After the customary procedures in the forest office, a guide with a gun was assigned to us and we started walking along the forest path. Hoolock Gibbons are canopy dwellers and can be very difficult to spot as they are quite high up among the dense tree tops. Suddenly there was a peculiar call, loud howl of sorts, reverberating in the forest. I believe there was time when people calculated the time of the day according to the howls and hooting of the Gibbons. With the morning calls, the farmers knew it was time to go to their fields. In the afternoon when the female gibbon would make a great call which was followed by the male, people knew it was time for lunch!
After a long walk, the forest guard signalled us to venture off the path into the thick forests. With a skyward glance we moved quietly in the forest. When we came to a clearing he signaled at some activity up on the canopy.
And there they were…a family of Gibbons.
They were effortlessly swinging from one branch to another with remarkable speed and grace. Their lightning quick movements are a sight to be cherished. Their arms were much longer and tail was conspicuously absent. It was difficult, if not impossible to photograph them as they were high up on the canopy and hence backlit against the sky. We stood with eyes cast upwards, watching these agile creatures leaping through the air. It was an ethereal experience.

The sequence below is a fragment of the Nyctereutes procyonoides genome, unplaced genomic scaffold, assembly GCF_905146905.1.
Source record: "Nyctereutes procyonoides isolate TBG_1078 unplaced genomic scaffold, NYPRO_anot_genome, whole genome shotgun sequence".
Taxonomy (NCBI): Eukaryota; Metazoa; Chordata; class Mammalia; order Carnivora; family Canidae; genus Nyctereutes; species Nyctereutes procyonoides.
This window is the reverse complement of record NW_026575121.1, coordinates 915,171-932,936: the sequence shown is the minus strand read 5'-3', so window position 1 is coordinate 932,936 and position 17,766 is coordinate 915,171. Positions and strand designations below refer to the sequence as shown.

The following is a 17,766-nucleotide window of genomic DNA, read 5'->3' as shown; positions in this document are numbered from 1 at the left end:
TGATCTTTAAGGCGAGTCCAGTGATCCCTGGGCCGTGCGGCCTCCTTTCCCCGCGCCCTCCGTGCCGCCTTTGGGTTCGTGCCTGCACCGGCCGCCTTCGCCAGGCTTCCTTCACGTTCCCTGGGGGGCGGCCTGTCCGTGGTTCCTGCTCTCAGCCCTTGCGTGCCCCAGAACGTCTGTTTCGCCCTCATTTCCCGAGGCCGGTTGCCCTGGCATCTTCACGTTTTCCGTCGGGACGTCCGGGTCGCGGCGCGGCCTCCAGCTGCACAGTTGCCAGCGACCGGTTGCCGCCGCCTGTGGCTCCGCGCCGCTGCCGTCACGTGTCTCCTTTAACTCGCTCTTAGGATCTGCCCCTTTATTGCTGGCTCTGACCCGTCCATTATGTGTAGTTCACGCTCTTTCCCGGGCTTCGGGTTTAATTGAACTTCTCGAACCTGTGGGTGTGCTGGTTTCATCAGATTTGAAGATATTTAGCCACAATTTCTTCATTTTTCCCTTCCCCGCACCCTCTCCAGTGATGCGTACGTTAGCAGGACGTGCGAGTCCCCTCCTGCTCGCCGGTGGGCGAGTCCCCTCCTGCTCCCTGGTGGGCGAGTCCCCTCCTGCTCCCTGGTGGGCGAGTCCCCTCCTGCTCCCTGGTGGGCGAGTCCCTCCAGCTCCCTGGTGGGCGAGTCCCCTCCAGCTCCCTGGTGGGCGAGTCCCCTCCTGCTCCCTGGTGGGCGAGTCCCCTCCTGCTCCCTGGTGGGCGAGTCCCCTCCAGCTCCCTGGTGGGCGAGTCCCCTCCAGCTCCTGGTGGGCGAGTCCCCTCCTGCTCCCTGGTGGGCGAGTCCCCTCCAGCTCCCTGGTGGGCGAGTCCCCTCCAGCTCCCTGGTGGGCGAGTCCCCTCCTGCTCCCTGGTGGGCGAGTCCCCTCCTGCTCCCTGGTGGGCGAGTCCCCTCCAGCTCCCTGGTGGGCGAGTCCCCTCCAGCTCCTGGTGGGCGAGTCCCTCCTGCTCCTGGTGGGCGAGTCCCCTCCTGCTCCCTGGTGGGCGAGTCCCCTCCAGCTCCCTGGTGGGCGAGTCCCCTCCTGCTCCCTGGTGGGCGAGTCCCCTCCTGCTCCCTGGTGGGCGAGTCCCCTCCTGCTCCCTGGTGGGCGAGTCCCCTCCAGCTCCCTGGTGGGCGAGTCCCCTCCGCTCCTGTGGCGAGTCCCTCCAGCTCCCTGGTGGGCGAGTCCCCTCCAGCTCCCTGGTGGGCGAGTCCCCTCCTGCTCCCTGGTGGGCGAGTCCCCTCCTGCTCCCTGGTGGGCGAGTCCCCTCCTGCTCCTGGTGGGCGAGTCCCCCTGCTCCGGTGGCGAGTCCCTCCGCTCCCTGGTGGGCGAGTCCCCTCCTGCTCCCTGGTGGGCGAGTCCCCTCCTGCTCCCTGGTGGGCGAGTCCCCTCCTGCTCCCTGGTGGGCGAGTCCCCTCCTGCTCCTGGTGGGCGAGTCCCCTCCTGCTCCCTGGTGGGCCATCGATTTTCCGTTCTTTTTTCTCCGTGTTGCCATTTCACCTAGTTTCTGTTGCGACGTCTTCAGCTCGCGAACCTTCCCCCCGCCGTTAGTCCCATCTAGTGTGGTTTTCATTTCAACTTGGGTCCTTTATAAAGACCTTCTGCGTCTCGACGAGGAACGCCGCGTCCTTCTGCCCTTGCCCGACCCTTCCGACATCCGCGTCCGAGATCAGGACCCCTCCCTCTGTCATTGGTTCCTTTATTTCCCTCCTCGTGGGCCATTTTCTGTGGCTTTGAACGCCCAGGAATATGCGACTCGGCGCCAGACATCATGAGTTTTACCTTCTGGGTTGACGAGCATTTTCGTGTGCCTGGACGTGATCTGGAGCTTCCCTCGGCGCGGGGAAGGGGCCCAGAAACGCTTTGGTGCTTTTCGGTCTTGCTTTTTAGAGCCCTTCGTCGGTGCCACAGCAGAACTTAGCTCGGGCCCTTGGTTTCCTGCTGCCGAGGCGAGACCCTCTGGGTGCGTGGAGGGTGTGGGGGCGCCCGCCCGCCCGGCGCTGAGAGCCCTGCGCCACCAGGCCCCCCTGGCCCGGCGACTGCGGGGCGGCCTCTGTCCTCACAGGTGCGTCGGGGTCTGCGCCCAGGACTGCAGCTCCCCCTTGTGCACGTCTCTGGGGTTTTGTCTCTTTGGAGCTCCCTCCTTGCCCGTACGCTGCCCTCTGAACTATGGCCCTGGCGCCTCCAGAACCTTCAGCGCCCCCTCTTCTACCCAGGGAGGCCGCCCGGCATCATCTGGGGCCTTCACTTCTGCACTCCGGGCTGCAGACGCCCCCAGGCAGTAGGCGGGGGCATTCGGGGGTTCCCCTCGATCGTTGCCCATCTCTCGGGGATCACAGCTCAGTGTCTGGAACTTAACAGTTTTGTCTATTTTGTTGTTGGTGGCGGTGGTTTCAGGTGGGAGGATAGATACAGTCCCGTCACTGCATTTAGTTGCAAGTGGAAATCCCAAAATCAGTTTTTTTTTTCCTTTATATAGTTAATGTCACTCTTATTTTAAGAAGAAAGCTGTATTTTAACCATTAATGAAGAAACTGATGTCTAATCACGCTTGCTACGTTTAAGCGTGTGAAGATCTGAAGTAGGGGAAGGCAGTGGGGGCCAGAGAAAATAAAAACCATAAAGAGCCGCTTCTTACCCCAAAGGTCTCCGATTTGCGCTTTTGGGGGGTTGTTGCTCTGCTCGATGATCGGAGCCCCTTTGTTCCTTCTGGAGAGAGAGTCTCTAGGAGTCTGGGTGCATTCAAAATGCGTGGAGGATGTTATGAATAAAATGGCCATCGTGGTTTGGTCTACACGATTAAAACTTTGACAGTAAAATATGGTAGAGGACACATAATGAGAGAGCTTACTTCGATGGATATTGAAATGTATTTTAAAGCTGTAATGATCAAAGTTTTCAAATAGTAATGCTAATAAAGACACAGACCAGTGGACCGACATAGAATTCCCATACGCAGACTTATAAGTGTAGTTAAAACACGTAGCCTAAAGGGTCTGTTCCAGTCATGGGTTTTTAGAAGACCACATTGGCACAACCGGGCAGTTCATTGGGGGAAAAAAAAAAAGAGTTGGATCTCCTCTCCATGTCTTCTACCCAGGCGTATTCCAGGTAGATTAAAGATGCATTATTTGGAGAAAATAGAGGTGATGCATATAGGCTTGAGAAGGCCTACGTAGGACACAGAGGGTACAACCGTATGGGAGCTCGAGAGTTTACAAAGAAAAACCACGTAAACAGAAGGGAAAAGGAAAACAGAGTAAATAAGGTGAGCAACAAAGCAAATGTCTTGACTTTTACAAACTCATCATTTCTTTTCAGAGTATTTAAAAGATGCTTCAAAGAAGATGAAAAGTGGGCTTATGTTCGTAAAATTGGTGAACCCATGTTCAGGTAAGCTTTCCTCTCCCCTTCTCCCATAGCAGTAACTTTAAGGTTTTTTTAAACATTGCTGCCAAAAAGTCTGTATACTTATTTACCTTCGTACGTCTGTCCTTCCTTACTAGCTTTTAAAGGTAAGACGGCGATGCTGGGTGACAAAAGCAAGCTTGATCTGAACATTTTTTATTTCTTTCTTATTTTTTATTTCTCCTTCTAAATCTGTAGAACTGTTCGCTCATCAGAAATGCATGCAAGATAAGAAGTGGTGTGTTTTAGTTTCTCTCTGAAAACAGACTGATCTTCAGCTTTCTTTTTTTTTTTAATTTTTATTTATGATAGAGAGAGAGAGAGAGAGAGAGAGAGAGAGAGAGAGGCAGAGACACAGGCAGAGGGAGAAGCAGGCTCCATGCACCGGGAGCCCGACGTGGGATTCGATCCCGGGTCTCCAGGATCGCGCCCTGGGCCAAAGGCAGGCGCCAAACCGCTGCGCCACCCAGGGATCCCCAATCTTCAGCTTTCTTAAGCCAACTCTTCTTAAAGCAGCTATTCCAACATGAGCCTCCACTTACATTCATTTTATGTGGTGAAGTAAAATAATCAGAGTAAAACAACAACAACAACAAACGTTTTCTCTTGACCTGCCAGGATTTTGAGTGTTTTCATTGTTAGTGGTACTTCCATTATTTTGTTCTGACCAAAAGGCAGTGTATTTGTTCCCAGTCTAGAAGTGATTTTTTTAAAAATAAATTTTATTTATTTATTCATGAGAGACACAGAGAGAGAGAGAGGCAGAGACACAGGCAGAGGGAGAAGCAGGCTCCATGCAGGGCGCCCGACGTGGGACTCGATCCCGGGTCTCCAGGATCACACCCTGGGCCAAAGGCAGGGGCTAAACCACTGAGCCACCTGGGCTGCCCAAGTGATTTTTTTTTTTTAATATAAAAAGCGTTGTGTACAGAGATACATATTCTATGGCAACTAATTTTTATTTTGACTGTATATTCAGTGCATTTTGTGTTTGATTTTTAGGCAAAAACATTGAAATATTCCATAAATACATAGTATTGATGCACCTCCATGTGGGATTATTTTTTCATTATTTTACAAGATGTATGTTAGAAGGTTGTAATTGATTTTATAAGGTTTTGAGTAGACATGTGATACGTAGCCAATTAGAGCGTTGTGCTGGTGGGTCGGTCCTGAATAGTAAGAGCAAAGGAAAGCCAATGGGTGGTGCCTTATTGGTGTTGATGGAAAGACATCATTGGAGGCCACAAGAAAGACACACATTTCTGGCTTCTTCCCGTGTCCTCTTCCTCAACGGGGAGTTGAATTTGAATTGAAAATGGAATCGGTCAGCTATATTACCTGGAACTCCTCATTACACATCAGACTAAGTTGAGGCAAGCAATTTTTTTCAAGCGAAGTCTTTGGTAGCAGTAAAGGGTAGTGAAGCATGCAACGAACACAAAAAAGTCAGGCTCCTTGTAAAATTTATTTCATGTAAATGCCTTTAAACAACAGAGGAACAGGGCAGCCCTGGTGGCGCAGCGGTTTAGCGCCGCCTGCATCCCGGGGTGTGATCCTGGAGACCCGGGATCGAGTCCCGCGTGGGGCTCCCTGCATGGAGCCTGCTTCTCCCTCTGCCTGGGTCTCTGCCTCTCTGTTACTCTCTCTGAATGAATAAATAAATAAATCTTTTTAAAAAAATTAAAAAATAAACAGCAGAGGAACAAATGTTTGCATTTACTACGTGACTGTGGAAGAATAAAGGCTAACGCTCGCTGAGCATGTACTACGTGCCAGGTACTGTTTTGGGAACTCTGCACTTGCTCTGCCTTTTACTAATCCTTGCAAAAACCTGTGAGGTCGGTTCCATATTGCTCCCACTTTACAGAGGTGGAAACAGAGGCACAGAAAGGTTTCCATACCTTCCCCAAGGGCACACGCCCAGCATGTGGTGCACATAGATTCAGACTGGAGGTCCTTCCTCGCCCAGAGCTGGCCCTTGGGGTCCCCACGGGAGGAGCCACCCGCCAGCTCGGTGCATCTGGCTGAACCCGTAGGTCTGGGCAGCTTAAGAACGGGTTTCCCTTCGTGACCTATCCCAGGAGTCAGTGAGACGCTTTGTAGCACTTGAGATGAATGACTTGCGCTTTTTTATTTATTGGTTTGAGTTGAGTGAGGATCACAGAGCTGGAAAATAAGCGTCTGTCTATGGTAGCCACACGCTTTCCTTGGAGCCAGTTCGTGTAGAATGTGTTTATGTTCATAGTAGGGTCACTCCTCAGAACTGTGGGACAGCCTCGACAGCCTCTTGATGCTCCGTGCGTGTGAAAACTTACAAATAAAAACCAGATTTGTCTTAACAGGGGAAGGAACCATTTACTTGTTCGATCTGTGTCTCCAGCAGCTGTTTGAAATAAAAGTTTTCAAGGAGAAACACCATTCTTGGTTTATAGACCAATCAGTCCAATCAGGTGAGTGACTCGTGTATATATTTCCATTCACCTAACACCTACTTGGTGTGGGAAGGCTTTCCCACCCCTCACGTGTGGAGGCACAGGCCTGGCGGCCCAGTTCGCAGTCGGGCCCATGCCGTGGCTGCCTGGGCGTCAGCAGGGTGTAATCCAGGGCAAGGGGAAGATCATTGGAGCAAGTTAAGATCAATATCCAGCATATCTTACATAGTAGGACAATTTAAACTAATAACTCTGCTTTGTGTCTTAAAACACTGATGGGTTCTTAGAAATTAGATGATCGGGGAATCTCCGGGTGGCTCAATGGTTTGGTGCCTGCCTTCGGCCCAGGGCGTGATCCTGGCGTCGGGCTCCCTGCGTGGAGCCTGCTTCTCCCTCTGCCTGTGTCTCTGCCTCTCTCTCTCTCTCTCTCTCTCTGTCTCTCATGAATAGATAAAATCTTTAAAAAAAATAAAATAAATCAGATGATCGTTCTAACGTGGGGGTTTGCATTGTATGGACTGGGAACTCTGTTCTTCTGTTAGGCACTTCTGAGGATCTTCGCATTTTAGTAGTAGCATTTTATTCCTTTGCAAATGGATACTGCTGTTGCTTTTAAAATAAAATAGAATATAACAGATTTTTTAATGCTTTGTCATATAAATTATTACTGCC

The once contiguous forest is now fragmented by tea gardens and a railway line also passes through the forest. The forest guard told us that across the railway line, there is another group of Hoolock Gibbons, but they are unable to venture across due to lack of canopy cover over the railway track. I was wondering about the consequences of this divide, whether it will lead to inbreeding among the Gibbon population and the long term consequences of it.
It was wonderful to watch the only ape in the subcontinent, with the sunlight streaming through the leaves…truly a mystical moment…inspiring the muse in me…
As the sun rose in the sky
The Gibbons moved with the sun
High among the canopy
The big one leading at the front
Slow ones at the rear
Leaping through the trees
I watched and watched
Till they were out of sight
A part of me wanted to follow…
Poetry is motion
As the Gibbon
Glimpses Of The Gibbons At: